By Rances Perez of VidaProject
Take a look at this majestic bird; it is a Sulphur-Crested Cockatoo.
This large white parrot is not an everyday observation for most of us, so when we do see it, we are captivated by its beauty (at least I am).
Now get this; in parts of Australia, this bird is in such abundance that it is a pest! Yes, just as we view rats around these parts, nothing more than a pesky critter.
By now, you’re probably wondering, why are you reading about parrots and rats on a wellness blog? Just bear with me, it’ll make sense (hopefully).
Recently I’ve met several people that are highly opposed to a naked foot or letting others see their feet. When I ask why the answer is often “feet are gross” or “I have ugly feet.”
I wear socks with individual compartments for each toe (toe socks), which allow me to wear my Vibrams even in colder climates.
In my gym, I tend to have my socks with no shoes, and many people point them out or point out my Vibrams and say, “those things freak me out, they look so weird.” A baffled look usually takes over me.
I don’t understand how something that resembles a natural human foot looks strange. To me, the shape of a typical shoe should seem odd to a human, not the actual foot inside.
And there lies the clue. We see footwear every day by the thousands. Due to the abundance of shoes, the shoe shape is the norm. Yet the actual foot that we don’t see as often has become strange and a source of self-consciousness.
Why self-consciousness? I’m no psychologist or neuroscientist, but I do have a hypothesis. When left to imagine, the mind will build expectations of perfection.
Meaning, if something is taken out of view long enough, the imagination will begin to adjust it into a flawless design of what we as individuals consider perfection.
I will go forward to elevate my hypothesis to a theory because the most prominent social experiment to exist has pointed to its legitimacy.
Our naked human bodies have been the subject of that experiment.
What we have come to expect to be the norm today (due to our societal mental models) is a world of difference from what is the reality.
In actuality, the bodies we see representing the human form are but a micron of the population. As with the shoe, our view has been conditioned to expect something completely different than what is the reality.
For example, many consider having six-pack abs the norm, while according to Wiki-answers.com, only 6% of the population has them. When 94% of the population is comparing themselves to the remaining 6%, there’s no question of what is expected to happen.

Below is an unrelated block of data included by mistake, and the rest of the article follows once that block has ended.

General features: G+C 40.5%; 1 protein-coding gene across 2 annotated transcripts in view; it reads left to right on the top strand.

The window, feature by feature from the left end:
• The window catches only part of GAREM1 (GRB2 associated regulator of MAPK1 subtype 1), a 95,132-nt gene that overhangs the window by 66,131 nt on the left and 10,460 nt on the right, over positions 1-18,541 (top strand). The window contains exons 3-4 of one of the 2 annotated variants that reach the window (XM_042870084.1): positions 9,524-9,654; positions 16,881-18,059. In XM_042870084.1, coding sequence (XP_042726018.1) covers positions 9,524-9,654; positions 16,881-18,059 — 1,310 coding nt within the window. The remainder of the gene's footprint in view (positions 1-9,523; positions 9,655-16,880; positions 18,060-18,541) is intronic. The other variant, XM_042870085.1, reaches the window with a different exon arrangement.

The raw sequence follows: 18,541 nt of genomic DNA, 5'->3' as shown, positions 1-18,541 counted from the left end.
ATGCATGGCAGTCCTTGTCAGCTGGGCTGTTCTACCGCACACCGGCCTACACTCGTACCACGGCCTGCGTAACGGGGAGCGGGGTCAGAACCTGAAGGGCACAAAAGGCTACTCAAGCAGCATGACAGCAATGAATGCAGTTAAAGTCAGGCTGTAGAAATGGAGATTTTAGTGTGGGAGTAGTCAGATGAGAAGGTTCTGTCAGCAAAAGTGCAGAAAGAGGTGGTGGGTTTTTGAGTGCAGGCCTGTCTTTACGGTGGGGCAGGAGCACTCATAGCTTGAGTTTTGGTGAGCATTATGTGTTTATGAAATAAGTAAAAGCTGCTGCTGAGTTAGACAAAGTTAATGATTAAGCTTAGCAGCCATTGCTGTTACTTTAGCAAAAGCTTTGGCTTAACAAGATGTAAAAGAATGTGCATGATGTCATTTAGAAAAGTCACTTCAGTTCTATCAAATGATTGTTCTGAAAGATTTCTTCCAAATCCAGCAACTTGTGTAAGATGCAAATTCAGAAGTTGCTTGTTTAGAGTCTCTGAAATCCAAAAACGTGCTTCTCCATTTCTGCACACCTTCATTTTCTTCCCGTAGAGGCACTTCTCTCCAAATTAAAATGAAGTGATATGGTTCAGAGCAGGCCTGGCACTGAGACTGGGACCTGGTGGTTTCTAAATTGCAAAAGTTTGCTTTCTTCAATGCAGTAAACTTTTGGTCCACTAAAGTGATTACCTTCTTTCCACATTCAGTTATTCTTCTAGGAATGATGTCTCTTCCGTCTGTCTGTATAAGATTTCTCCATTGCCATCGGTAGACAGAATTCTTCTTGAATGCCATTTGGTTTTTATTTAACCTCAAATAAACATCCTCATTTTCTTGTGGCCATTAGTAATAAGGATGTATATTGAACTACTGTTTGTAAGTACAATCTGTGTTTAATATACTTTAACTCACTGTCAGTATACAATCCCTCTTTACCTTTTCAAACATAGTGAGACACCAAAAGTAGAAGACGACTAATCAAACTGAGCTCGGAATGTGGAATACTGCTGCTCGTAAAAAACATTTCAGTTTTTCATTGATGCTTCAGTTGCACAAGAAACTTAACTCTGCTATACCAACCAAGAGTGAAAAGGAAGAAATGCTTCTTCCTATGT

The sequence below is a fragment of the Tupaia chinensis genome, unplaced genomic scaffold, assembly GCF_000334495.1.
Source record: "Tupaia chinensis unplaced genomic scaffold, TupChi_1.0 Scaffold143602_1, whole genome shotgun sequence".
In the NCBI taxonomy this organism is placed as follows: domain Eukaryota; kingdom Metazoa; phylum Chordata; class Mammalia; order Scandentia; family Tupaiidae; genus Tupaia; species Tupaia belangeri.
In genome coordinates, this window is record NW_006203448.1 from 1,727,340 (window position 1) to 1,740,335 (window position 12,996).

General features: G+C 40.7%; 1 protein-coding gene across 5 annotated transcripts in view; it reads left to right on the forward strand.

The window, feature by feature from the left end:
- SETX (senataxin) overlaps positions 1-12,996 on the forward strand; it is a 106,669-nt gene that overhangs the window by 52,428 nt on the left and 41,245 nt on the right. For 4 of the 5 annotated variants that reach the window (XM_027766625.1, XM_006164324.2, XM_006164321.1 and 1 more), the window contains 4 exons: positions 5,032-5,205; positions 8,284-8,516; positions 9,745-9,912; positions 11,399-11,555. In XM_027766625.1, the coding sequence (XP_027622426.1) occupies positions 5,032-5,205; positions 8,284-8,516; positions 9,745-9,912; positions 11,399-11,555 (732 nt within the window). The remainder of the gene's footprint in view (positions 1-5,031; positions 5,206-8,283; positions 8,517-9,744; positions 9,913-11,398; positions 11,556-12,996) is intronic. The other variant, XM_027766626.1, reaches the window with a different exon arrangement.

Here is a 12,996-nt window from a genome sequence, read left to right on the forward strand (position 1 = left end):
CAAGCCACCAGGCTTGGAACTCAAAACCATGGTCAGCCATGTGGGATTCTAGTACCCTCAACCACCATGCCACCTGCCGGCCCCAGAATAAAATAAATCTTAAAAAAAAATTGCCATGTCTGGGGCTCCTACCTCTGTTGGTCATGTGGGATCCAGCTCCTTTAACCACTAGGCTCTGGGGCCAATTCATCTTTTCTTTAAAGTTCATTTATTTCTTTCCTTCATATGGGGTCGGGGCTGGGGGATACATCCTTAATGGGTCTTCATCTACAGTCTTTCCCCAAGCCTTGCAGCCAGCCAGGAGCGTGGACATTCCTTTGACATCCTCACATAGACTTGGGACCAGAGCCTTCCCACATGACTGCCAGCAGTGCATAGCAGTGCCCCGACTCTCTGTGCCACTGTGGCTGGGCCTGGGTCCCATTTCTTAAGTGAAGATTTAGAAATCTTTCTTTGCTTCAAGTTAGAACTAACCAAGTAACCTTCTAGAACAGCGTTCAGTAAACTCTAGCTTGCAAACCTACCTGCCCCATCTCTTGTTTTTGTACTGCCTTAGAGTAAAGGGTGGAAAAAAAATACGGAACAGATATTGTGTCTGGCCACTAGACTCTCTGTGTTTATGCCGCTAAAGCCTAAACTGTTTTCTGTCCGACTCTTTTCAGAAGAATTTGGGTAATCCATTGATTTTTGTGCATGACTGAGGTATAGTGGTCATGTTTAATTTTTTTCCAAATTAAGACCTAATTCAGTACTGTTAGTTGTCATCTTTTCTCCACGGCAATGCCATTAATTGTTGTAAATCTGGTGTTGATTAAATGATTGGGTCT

When we conjure up a mental image of a naked body, most will have some sexual correlation attached to it, because our creativity will run wild and push everything one step forward.
A well-developed body that is showing just enough in the right angles and leaving something to the imagination is considered sexy.
If the complete human form is represented, it loses its mystery and exoticness. Case in point, photographer Gracie Hagen has made a spectacular series called Illusion of the body, where she has explored this exact idea with her photography, definitely worth taking a look.
What would happen if we were to go nude daily, as some other cultures do? Would we become overly sexual beings with no control?
That seems to be the thought process, but I have a different idea.
Just as the Cockatoo does not have the air of exoticness to its Australian residents, I believe the same holds with our bodies.
Furthermore, our views on perfection will no longer run rampant, which will, in turn, allow our insecurities to melt away.
When we see native tribes in warmer climates on National Geographic that tend to be entirely or mostly nude (both men and women), most folks do not react as if they are being forced to watch pornographic imagery.
It is usually just viewed as the norm, something expected. All types of bodies are on display, and no one is worried about demoralizing children.
I propose that if we are to grow as individuals and truly develop as a society, we take the steps towards embracing our bodies. Here’s how:
First, do celebrate a fantastic physique when you see it. Many folks feel that they must tear down others by finding imperfections.
It is a way to protest by saying, “You’re not so great; therefore, I’m not so terrible.” That is nothing more than misdirected feelings. Just remember these people are the exception and not the rule.
Second, similarly, as we tend to find imperfection in a seemingly perfect physique, look for beauty in the everyday body.
Finally (possibly the hardest one) learn to be naked! When you get home, strip down to your birthday suit, hangout that way, and look at your body in the mirror.
Find all the things that you like about your body (NOT THE THINGS YOU DISLIKE). If you live with others, then lock yourself in your room.
I know this may sound crazy at first, but give it a try because the only person you can be afraid of judging you is, well, yourself!
I can guarantee that you will become a more confident and stronger person through this process!
Please come back and share your experience below in the comments section!